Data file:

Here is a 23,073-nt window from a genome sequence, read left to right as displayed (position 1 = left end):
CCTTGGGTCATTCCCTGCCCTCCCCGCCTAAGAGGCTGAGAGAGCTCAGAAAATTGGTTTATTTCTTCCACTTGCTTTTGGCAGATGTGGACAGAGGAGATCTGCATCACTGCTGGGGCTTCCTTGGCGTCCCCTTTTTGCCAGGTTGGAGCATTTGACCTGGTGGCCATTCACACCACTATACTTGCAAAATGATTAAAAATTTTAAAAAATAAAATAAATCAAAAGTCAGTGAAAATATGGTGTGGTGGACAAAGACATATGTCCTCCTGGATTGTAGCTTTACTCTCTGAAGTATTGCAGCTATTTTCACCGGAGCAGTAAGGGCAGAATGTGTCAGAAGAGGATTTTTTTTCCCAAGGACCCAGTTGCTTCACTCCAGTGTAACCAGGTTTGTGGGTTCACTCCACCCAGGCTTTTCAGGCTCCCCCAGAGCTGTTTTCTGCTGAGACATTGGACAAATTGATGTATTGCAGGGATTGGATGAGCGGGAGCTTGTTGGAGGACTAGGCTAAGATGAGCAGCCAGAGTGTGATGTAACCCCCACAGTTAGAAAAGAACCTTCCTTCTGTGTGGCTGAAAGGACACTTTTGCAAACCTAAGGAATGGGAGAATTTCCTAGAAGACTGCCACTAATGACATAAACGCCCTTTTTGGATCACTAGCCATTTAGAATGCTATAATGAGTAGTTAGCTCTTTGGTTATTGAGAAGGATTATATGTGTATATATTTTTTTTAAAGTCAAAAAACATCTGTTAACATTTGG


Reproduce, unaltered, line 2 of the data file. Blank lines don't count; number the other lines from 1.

CCTTGGGTCATTCCCTGCCCTCCCCGCCTAAGAGGCTGAGAGAGCTCAGAAAATTGGTTTATTTCTTCCACTTGCTTTTGGCAGATGTGGACAGAGGAGATCTGCATCACTGCTGGGGCTTCCTTGGCGTCCCCTTTTTGCCAGGTTGGAGCATTTGACCTGGTGGCCATTCACACCACTATACTTGCAAAATGATTAAAAATTTTAAAAAATAAAATAAATCAAAAGTCAGTGAAAATATGGTGTGGTGGACAAAGACATATGTCCTCCTGGATTGTAGCTTTACTCTCTGAAGTATTGCAGCTATTTTCACCGGAGCAGTAAGGGCAGAATGTGTCAGAAGAGGATTTTTTTTCCCAAGGACCCAGTTGCTTCACTCCAGTGTAACCAGGTTTGTGGGTTCACTCCACCCAGGCTTTTCAGGCTCCCCCAGAGCTGTTTTCTGCTGAGACATTGGACAAATTGATGTATTGCAGGGATTGGATGAGCGGGAGCTTGTTGGAGGACTAGGCTAAGATGAGCAGCCAGAGTGTGATGTAACCCCCACAGTTAGAAAAGAACCTTCCTTCTGTGTGGCTGAAAGGACACTTTTGCAAACCTAAGGAATGGGAGAATTTCCTAGAAGACTGCCACTAATGACATAAACGCCCTTTTTGGATCACTAGCCATTTAGAATGCTATAATGAGTAGTTAGCTCTTTGGTTATTGAGAAGGATTATATGTGTATATATTTTTTTTAAAGTCAAAAAACATCTGTTAACATTTGG